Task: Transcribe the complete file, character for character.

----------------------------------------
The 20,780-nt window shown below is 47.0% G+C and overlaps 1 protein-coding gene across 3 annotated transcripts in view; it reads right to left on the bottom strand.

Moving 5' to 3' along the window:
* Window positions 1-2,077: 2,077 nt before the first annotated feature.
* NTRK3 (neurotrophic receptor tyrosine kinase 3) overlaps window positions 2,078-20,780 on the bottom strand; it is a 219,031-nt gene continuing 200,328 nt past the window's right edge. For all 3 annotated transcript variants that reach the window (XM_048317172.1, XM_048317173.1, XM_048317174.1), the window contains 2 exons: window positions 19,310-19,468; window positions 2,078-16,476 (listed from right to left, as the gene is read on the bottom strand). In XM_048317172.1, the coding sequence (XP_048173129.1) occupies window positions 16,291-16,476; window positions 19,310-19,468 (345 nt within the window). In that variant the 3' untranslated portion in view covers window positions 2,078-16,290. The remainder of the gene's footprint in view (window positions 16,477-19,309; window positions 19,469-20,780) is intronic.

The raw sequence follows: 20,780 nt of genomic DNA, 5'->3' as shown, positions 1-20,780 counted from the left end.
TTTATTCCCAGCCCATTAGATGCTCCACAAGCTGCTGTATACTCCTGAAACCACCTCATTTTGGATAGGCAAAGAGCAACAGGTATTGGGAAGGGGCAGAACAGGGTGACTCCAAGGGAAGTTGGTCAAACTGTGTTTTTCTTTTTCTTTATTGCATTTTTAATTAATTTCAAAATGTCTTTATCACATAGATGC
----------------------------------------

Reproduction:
The 20,780-nt window shown below is 47.0% G+C and overlaps 1 protein-coding gene across 3 annotated transcripts in view; it reads right to left on the bottom strand.

Moving 5' to 3' along the window:
* Window positions 1-2,077: 2,077 nt before the first annotated feature.
* NTRK3 (neurotrophic receptor tyrosine kinase 3) overlaps window positions 2,078-20,780 on the bottom strand; it is a 219,031-nt gene continuing 200,328 nt past the window's right edge. For all 3 annotated transcript variants that reach the window (XM_048317172.1, XM_048317173.1, XM_048317174.1), the window contains 2 exons: window positions 19,310-19,468; window positions 2,078-16,476 (listed from right to left, as the gene is read on the bottom strand). In XM_048317172.1, the coding sequence (XP_048173129.1) occupies window positions 16,291-16,476; window positions 19,310-19,468 (345 nt within the window). In that variant the 3' untranslated portion in view covers window positions 2,078-16,290. The remainder of the gene's footprint in view (window positions 16,477-19,309; window positions 19,469-20,780) is intronic.

The raw sequence follows: 20,780 nt of genomic DNA, 5'->3' as shown, positions 1-20,780 counted from the left end.
TTTATTCCCAGCCCATTAGATGCTCCACAAGCTGCTGTATACTCCTGAAACCACCTCATTTTGGATAGGCAAAGAGCAACAGGTATTGGGAAGGGGCAGAACAGGGTGACTCCAAGGGAAGTTGGTCAAACTGTGTTTTTCTTTTTCTTTATTGCATTTTTAATTAATTTCAAAATGTCTTTATCACATAGATGC